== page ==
risks. A typical method, which removes subjective
judgments and the potential for manipulation by relying on strict accounting procedures, is to be described.
In this process a theoretical period expense is determined, which is divided by the total estimated project
expense budget to compute the percentage of total budget expense for the period. This becomes the project's
percentage of completion which is then used to determine the revenue to be "taken down" for the period. In
this process, long delivery purchased items are not expensed on receipt of an invoice, but have the value of
their purchase order prorated over the term of order execution. Figure 2 shows the $120,000 compressor in
the example being expensed over the six-month delivery period at the rate of $20,000 per month.
Place P.O.
Pay Invoice
Ship compressor
$120 000
Cash outflow
Expense ,'
Time (months)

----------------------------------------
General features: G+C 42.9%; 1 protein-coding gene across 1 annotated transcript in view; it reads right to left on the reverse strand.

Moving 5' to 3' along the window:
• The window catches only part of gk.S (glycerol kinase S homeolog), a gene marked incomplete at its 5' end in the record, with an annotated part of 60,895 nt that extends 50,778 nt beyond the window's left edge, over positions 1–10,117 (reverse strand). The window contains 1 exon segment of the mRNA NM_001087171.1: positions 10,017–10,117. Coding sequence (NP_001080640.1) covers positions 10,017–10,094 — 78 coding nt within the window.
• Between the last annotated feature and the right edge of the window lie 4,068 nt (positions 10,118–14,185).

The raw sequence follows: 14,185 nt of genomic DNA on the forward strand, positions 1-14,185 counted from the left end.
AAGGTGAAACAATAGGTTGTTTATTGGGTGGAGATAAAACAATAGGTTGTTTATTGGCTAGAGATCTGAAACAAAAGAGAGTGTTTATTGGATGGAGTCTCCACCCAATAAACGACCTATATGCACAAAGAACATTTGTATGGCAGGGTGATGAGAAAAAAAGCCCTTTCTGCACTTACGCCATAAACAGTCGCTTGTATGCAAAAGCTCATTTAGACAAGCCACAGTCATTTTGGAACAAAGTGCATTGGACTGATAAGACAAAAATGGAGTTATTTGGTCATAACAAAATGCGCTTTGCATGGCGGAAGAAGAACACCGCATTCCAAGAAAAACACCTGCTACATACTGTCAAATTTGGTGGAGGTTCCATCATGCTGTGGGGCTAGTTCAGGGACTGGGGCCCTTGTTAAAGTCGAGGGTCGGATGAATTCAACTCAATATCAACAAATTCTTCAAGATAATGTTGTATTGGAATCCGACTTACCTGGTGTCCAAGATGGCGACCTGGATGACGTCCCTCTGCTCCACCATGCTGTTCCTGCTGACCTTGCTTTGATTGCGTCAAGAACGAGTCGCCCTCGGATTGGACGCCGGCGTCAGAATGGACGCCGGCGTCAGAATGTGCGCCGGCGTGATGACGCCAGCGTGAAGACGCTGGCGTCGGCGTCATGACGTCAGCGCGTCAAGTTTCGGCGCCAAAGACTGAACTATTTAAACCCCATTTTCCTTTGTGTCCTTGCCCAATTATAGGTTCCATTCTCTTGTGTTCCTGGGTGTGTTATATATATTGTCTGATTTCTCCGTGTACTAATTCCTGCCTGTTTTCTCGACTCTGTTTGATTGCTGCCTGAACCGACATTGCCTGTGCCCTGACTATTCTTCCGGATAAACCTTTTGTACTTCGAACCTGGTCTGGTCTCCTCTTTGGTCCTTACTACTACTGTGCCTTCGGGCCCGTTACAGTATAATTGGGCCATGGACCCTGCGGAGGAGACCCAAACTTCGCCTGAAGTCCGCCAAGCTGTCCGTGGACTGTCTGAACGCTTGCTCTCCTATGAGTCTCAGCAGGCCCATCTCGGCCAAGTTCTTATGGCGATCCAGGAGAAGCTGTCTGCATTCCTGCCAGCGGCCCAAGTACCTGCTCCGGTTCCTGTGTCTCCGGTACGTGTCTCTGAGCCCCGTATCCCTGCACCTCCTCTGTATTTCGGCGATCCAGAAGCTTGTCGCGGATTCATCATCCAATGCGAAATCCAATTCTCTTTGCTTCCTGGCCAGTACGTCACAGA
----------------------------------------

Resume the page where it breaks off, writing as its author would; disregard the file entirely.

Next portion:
Figure 2
Percentage of completion expensing.
Cash Flow—The Comptroller's Concern
The comptroller and the finance department are responsible for managing the organization's funds, and
also assuring the
availability of the
Expense amount of cash for
payment of the
Unused funds are put to work for the organization
in interest-bearing accounts or I in other ventures. The
finance department's primary concern is in knowing
when funds will be needed for invoice payment in
order to minimize the time that these funds are not
being used productively. Therefore, the comptroller
really views project cost as a cash outflow. Placement
of a purchase order merely identifies a future cash
outflow to the comptroller, requiring no action on his
part Receipt of the invoice generates a little more